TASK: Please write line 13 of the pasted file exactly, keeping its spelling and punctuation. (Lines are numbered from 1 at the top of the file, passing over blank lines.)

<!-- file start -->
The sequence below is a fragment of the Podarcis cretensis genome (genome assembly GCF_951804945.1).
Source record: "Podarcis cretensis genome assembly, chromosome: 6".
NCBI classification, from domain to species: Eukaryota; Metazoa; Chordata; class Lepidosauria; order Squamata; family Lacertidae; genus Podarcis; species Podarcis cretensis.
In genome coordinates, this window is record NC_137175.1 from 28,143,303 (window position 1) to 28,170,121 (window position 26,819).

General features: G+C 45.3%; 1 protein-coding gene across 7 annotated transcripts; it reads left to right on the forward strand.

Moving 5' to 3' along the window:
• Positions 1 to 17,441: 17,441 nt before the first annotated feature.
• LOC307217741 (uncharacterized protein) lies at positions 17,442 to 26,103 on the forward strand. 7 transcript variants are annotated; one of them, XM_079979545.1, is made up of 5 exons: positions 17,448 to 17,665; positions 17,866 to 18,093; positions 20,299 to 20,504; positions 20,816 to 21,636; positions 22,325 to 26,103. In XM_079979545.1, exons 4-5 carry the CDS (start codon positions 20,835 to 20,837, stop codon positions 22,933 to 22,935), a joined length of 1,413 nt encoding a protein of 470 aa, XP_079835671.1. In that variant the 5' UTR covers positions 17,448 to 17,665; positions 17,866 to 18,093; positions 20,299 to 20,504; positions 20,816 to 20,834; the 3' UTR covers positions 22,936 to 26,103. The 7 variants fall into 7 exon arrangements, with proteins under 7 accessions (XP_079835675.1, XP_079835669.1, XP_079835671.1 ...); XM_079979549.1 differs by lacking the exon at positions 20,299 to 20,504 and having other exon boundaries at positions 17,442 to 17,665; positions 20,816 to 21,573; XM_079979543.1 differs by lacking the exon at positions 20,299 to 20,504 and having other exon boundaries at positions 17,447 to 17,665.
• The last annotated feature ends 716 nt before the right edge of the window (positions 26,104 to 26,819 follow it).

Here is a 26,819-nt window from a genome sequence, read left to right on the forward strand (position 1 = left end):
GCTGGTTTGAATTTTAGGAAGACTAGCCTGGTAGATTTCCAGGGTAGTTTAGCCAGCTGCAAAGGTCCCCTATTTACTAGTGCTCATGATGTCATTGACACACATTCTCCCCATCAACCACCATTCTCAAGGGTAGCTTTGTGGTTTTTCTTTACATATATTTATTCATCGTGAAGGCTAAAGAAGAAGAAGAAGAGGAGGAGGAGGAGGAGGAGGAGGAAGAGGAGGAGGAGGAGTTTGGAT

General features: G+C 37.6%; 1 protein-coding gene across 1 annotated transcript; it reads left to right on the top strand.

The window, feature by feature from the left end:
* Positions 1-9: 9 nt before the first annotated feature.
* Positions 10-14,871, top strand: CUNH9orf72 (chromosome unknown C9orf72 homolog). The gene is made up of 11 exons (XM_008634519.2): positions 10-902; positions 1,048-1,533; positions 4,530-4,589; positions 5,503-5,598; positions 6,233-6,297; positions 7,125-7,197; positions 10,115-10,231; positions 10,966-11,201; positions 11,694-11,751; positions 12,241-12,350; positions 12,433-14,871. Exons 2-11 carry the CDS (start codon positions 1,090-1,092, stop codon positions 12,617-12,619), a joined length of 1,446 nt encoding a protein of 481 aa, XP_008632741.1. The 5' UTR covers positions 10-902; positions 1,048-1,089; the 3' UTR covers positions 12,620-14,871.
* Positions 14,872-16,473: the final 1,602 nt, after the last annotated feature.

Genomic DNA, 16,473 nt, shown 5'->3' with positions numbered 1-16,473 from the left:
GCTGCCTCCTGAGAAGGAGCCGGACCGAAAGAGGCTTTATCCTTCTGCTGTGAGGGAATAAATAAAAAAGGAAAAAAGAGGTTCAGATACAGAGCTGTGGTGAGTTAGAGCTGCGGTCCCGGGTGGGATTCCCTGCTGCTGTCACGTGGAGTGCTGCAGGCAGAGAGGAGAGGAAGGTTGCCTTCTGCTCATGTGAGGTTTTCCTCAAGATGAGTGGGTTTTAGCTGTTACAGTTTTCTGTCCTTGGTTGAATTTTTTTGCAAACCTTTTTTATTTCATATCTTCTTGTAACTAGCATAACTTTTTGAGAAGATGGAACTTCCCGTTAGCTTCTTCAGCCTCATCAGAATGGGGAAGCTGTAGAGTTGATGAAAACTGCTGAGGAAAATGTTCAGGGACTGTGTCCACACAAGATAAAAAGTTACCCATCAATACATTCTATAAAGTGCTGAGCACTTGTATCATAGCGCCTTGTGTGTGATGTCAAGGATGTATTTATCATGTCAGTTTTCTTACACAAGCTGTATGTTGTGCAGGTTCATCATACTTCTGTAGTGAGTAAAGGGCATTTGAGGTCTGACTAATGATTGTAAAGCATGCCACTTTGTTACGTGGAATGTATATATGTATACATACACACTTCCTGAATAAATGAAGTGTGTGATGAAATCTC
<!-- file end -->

The window, feature by feature from the left end: